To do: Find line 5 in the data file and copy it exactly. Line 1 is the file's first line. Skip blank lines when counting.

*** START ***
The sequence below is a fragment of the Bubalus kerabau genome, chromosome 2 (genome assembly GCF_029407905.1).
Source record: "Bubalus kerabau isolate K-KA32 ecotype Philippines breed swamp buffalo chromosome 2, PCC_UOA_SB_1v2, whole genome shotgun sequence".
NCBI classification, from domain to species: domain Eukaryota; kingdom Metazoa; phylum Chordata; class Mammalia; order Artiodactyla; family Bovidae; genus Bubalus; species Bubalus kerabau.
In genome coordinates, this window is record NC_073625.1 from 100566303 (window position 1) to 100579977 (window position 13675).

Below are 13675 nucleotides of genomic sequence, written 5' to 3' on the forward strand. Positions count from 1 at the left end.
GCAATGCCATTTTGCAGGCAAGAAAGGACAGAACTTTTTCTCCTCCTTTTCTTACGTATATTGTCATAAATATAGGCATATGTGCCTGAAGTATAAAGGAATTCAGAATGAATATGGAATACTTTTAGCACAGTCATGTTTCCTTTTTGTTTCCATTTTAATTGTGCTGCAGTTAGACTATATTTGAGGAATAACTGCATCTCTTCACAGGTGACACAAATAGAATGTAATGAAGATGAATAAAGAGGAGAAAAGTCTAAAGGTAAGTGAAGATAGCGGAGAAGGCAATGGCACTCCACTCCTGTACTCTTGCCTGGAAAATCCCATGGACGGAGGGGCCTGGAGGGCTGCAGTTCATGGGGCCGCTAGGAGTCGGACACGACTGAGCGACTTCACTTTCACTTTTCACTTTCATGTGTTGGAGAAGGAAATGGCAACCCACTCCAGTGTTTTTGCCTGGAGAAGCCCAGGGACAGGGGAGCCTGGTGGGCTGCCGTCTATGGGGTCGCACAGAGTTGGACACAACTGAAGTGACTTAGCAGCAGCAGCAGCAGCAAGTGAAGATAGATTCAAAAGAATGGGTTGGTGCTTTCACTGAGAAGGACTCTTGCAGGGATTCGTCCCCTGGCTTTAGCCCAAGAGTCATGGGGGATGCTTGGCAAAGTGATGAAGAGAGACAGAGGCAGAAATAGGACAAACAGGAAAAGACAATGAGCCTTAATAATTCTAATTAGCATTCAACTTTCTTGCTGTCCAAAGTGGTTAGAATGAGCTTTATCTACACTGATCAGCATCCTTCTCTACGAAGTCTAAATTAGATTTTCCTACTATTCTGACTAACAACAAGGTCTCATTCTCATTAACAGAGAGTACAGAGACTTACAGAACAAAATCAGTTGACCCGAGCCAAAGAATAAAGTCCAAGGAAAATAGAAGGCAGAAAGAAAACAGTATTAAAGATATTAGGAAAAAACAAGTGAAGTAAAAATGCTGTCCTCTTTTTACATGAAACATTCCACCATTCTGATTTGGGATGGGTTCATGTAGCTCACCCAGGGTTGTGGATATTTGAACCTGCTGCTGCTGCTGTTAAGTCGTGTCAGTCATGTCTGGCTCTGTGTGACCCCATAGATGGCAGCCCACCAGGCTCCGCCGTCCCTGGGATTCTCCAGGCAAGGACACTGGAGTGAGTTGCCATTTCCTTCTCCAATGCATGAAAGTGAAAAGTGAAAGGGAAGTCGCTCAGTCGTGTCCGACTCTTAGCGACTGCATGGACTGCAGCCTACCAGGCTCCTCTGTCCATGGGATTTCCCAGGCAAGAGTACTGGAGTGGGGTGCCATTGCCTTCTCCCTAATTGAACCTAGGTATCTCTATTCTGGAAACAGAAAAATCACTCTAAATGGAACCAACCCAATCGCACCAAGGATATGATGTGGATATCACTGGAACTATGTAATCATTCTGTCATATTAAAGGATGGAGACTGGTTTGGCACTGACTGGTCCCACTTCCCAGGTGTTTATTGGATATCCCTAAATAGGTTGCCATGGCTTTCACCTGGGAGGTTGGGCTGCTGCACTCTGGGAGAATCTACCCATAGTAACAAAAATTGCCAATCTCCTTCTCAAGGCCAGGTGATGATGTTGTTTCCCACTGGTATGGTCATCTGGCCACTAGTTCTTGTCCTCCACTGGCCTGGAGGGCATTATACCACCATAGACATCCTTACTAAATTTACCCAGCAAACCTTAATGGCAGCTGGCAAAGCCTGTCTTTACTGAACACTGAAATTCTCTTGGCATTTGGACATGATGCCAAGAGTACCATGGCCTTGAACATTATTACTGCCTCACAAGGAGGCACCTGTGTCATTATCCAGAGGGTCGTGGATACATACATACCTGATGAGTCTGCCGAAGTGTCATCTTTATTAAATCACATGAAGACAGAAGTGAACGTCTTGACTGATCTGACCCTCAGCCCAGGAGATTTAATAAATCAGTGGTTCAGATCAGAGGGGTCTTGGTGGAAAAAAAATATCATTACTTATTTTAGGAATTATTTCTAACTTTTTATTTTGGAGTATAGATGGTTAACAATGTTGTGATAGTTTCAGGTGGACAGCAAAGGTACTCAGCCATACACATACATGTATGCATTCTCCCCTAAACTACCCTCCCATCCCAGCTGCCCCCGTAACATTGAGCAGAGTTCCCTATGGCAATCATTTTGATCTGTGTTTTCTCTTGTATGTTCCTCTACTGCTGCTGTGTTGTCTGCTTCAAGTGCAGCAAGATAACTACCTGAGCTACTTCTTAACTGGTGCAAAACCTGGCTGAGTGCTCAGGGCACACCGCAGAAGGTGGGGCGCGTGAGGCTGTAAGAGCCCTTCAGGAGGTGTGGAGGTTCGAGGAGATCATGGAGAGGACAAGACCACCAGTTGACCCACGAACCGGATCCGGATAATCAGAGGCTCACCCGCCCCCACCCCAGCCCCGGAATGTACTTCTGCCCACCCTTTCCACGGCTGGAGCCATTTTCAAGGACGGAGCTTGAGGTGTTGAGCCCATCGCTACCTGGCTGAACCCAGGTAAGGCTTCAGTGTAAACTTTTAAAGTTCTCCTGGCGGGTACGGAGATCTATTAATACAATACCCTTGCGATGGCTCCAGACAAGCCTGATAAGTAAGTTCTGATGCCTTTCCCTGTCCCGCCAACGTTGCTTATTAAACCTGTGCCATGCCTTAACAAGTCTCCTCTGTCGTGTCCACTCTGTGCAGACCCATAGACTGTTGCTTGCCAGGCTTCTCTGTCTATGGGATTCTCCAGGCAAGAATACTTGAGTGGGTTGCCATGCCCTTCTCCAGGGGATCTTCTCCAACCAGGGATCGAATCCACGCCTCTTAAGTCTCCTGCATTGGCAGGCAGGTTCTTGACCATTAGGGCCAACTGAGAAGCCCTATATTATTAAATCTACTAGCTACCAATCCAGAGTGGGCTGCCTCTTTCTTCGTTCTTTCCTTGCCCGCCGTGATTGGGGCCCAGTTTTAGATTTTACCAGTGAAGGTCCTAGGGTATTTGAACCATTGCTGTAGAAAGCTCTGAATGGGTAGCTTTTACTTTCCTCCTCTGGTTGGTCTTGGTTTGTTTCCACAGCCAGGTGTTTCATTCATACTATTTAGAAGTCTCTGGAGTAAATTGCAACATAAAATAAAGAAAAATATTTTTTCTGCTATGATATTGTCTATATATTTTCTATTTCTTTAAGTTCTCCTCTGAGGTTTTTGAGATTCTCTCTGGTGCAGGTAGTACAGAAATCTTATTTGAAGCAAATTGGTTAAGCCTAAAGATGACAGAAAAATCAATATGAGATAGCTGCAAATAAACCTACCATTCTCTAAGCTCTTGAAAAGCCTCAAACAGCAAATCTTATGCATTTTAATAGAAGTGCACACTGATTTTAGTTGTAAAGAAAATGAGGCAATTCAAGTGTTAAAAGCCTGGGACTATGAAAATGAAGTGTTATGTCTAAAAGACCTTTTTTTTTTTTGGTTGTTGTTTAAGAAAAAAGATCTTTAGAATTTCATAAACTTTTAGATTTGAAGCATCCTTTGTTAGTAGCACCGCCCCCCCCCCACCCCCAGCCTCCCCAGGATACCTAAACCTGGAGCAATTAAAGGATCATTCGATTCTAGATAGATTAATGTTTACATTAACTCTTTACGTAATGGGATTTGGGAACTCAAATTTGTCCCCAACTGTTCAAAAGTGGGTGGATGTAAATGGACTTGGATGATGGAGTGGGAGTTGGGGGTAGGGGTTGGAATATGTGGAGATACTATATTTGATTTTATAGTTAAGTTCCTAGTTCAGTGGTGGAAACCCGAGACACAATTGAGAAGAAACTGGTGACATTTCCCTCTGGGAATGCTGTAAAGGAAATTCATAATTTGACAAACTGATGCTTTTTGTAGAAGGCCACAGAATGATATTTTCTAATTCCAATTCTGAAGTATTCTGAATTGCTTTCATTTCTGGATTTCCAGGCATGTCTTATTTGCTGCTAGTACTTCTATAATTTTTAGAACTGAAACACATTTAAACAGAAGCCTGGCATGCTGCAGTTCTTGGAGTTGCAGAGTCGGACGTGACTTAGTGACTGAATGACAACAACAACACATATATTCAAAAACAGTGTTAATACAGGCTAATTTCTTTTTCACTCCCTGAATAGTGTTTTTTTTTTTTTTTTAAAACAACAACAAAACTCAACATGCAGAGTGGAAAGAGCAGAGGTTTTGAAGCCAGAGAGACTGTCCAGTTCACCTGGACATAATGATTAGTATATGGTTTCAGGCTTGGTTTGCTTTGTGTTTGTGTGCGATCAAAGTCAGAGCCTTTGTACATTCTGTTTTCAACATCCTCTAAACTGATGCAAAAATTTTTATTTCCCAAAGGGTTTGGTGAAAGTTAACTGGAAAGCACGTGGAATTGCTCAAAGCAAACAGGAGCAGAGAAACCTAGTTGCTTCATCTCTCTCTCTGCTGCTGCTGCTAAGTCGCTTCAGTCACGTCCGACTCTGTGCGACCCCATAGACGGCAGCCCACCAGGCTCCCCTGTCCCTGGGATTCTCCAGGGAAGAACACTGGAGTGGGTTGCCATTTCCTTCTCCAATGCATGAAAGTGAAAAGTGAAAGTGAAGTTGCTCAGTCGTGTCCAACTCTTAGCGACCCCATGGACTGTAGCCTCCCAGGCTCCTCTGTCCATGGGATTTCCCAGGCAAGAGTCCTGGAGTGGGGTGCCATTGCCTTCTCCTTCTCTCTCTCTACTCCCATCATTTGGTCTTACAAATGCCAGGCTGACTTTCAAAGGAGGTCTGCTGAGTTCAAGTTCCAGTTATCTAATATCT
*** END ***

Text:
Below are 13675 nucleotides of genomic sequence, written 5' to 3' on the forward strand. Positions count from 1 at the left end.